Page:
The Tuesday news reports: January 13, 2008


In addition to the comentary on outcomes of radical prostatectomy in men of 70 years and older, there are four reports in today’s news, addressing:

  • Garlic as a dietary component that prevents cancer
  • How “knock down” of androgen receptor expression and PCPH expression may potentially impact prostate cancer treatment
  • The clinical impact of discordant post-biopsy and post-Gleason scores on outcomes in men being treated with surgery.

Kim and Kwon have published a meta-analysis of 19 published, scientifically sound studies that looked at garlic intake and risk reduction for specific cancers. Based on this analysis, they concluded that there was no credible evidence to link garlic intake with a reduced risk for gastric, breast, lung, and endometrial cancers. They found very limited, but credible, evidence linking garlic intake to a reduced risk for colon, prostate, esophageal, laryngeal, oral, ovarian, and renal cell cancers. According to Colleen Doyle, director of nutrition and physical activity for the American Cancer Society, “The bottom line is, there is certainly not enough evidence for garlic for a health claim for any cancer prevention.” Doyle added, “If you like garlic, great. Roast it, chop it up, sauté it. It’s not going to be harmful to you. … If, down the line, stronger evidence emerges that garlic has an impact on cancer, great. If you like it, eat it.”

Snoek et al. have hypothesized that “knocking down” androgen receptor expression will have a major effect on inhibiting growth of castration-resistant prostate cancer tumors. The term “knock down” is usually associated with a technique used to eliminate (“knock out”) expression of a specific gene but which fails to knock out expression completely. The authors describe a process by which they were able to “knock down” expression of androgen receptor messenger RNA and protein, leading to decreased expression of PSA, reduced activation of the PSA-luciferase reporter, and growth inhibition of C4-2 cells. When this process was tested in mice, serum PSA decreased, and in half of them, there was complete tumor regression and disappearance of serum PSA. This study offers the first direct evidence that “knock down” of androgen receptor expression may offer a viable strategy for treatment of prostate tumors that have progressed to the castration-resistant state.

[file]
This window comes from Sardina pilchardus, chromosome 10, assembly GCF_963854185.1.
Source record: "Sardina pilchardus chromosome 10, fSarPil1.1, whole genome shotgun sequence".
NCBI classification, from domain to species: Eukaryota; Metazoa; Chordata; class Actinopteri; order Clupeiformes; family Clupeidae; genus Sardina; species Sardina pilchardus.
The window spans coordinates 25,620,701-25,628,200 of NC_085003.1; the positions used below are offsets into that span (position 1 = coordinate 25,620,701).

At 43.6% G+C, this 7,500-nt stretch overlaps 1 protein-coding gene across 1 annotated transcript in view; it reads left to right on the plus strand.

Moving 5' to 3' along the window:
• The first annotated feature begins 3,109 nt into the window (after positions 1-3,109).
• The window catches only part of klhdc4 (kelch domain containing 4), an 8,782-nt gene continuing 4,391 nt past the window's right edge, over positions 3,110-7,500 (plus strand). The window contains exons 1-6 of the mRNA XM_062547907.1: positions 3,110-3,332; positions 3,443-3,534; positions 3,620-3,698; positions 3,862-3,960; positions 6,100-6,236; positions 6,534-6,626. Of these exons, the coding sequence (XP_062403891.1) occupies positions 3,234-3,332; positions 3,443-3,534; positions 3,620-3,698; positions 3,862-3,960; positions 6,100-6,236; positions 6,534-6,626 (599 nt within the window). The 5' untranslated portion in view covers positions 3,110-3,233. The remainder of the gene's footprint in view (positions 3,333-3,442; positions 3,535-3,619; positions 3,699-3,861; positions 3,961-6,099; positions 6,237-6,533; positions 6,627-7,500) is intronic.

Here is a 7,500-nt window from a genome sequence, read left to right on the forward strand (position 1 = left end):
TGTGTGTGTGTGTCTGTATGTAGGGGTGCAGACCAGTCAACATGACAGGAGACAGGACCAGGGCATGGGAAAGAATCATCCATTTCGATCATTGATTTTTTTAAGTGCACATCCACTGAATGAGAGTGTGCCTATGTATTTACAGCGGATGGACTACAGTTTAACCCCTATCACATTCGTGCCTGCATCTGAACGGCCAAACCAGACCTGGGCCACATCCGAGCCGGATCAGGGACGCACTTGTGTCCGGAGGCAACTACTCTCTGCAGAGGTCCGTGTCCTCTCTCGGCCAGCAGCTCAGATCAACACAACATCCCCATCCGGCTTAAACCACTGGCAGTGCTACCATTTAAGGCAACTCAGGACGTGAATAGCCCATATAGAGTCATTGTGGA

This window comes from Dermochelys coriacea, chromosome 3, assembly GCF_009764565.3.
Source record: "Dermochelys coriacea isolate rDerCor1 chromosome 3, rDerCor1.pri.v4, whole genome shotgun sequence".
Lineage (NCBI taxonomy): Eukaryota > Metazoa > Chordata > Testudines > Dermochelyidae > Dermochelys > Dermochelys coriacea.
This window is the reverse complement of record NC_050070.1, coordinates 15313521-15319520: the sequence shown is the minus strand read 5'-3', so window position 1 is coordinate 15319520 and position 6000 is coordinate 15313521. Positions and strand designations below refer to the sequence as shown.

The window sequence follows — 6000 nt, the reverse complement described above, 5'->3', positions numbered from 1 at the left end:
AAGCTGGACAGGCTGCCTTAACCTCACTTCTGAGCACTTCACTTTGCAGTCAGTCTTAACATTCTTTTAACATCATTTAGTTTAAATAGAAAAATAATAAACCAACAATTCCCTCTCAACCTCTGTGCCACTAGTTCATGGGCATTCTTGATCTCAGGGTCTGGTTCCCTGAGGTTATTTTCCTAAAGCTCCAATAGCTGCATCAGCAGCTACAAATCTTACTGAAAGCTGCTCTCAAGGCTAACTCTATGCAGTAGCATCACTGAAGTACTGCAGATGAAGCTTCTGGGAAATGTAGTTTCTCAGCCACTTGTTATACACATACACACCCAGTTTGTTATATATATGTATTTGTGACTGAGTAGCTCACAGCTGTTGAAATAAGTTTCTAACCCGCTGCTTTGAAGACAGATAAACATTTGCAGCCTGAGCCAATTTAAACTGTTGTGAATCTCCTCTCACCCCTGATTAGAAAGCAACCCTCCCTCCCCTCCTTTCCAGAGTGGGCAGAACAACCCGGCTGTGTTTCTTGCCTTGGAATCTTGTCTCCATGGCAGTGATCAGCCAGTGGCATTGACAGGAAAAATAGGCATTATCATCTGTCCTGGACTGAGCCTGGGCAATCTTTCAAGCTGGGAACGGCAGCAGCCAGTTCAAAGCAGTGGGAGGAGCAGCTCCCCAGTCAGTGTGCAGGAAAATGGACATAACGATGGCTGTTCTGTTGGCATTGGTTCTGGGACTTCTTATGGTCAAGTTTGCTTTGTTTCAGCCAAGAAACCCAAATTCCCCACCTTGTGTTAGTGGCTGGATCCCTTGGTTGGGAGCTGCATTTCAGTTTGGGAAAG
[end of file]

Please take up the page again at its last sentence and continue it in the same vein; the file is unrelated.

In another “knock down”-related study, Villar et al. have identified the PCPH protein and mitochondrial PCPH as important participants in the response of prostate cancer cells to certain types of chemotherapy, established a role for functional interactions of PCPH, protein kinase Cα (PKCα), and Bcl-2 in the drug response process, and implied that targeting PCPH expression before, or simultaneously with, chemotherapy may improve the treatment outcome for prostate cancer patients.

Serkin et al. have tried to quantify the impact of a discordant Gleason score (GS) between the value available based on the prostate biopsy tissue and that based on the post-surgical  specimen among men initially diagnosed with Gleason 6 or 7 prostate adenocarcinoma and treated with radical prostatectomy. Their study demonstrated that, among patients with GS 6 on biopsy, 681/1,847 patients (36.86 percent) were upgraded to GS 7 or higher after surgery. Surgical margin, capsular involvement, seminal vesicle, and nodal involvement status were more favorable in patients with concordant biopsy and surgical specimens with GS 6 (P < 0.0001). Patients with smaller prostates were also found to have higher PSA densities and were more likely to be upgraded following surgery. The authors argue the discordance evident in their study has potential clinical significance in predicting oncologic outcomes.

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